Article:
I didn't. I just gave them the screenplay to read. A good project doesn't need to convince anyone else on its behalf.
What drew you to Bo Derek?
You are kidding, right? I mean, she's Bo Derek after all! Who doesn't remember that classic scene from the movie 10? In Boom, she recreates that magic for Amitabh Bachchan, except that she emerges from the water wearing a golden sari, not a golden bikini.
If she had refused, who would have been the next choice?
If Bo Derek had said no, I would have dropped the sequence completely. It was only intended as a cameo role and would not have impacted the narrative in any way. Moreover, Bo Derek was playing herself and not another character.
How did you persuade Padma Lakshmi to act in the film?
It worked the other way around. She had to convince me she was right for the role.
Would this film have a big appeal outside the urban centres in India?
I really don't know. I hope so, but you can never tell.
Who would be the target audiences for this film abroad, in England and America?
I try not to pigeonhole my audience as I think that only serves to insult their intelligence. I make movies for the widest possible audience to see.
What was the fun part of making this film?
All of it. Making movies is the most fun you can have with your clothes on. I would pay for the privilege of making a movie.
And the frustrating part?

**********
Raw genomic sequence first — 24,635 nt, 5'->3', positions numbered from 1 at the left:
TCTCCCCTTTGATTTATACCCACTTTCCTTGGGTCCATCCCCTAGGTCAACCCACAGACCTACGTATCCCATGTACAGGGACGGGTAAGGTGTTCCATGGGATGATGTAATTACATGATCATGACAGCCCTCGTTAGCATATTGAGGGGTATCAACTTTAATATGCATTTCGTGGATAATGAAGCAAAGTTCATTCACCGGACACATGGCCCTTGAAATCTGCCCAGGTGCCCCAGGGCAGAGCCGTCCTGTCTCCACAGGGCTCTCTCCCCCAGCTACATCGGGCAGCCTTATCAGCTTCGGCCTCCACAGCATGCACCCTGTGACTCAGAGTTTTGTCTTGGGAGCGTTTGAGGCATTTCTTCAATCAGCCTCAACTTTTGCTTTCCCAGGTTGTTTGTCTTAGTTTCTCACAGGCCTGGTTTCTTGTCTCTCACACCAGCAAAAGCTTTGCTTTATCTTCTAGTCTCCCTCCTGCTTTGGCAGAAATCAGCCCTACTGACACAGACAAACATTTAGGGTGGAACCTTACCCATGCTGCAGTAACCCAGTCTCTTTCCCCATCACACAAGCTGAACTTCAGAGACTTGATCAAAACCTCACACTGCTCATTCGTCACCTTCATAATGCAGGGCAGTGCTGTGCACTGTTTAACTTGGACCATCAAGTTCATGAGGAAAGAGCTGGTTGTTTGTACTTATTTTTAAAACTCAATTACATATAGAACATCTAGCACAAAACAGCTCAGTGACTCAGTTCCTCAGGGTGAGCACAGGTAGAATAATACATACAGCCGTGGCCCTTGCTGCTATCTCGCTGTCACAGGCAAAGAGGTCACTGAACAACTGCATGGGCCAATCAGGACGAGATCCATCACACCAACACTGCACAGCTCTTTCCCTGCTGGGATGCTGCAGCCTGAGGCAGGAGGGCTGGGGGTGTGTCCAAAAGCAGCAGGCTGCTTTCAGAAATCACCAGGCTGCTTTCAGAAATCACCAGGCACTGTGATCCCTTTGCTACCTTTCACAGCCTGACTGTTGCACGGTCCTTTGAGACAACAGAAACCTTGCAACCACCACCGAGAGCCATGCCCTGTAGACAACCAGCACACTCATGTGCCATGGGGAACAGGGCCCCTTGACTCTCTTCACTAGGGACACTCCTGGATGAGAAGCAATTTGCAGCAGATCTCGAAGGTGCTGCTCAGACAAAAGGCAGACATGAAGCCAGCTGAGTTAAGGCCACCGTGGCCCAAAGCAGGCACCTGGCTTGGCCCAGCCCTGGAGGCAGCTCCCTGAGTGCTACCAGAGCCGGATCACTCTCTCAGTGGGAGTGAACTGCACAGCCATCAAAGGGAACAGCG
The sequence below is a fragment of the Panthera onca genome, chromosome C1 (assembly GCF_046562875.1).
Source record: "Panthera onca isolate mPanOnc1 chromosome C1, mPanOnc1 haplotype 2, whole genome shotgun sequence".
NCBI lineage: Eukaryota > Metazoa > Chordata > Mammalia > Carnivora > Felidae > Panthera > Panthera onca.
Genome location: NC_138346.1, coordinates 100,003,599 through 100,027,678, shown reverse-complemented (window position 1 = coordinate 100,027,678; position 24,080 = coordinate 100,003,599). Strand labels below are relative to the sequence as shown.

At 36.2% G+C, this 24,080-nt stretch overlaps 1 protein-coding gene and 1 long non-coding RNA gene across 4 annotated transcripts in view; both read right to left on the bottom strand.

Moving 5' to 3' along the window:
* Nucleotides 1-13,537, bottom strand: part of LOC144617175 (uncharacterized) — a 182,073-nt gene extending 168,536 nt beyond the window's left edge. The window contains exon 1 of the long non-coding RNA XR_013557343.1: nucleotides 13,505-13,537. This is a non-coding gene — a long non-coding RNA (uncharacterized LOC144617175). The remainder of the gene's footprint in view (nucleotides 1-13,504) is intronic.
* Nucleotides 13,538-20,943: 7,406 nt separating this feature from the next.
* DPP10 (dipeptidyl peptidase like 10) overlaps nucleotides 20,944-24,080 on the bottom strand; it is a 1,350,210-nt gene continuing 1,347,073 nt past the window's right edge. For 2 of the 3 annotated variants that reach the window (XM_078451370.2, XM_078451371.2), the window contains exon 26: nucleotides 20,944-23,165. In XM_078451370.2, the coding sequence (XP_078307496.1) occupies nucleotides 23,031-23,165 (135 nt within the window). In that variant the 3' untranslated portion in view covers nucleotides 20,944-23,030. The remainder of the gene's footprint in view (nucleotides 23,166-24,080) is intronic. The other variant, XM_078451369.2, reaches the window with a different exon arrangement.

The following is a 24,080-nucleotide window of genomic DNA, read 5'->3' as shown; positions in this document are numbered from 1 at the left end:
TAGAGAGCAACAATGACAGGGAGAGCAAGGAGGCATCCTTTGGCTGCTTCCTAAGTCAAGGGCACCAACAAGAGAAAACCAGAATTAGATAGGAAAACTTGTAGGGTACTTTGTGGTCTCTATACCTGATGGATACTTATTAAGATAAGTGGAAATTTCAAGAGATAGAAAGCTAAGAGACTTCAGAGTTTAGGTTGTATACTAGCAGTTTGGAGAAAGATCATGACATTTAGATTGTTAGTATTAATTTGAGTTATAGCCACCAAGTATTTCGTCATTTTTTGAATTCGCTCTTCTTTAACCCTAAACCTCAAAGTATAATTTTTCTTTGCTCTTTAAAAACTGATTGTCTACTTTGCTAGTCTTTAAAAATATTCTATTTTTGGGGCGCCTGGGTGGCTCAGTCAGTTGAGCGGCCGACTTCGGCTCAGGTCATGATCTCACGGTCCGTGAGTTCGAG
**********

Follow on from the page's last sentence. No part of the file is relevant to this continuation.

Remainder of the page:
All frustrations are part and parcel of the job definition.
Do you plan to make a film in New York?
I made a film in New York called Corner Stores Blues when I was a 24 year-old student at NYU. Currently, I am developing two projects, Jaisalmer and Mumbai Central.
In a nutshell, what are Jaisalmer and Mumbai Central about? Will they have an international cast?
It is too early to discuss them. I'm still developing these two projects.
Boomhas an unusual musical score.
I am very proud of the film's music. It was composed by Sandeep Chowta and Talvin Singh. The album is doing very well worldwide. The music is a refreshing blend of globally influenced Indian music and features the likes of Punjabi MC, Rishi Rich, Groove Armada, Sandeep Chowta and Talvin Singh, among others.
What would the making of a film like this mean to young desi directors in the West who want to make interesting films in India?
I really don't know. Everyone will take from the film what they choose. I hope it opens more doors to people with original and fresh ideas to enter the industry.
Who are some of the Western and Indian filmmakers who have influenced you the most?
Martin Scorsese, Oliver Stone, Jim Jarmusch, Francois Truffaut, Ritwick Ghatak, Guru Dutt and Raj Kapoor.
New York is a great city for movie buffs as you get to see films from all over the world easily. Aren't you missing the city? And if so, what do you miss most?
I miss it very much indeed. I spent four of the most productive years of my life there. I was a student at NYU. I used to sneak in from the back entrance of the Angelika Film Centre and see a double bill most nights. I miss the access to new cinema, theatre, and most of all I miss New Yorkers. They have a unique point of view of the world.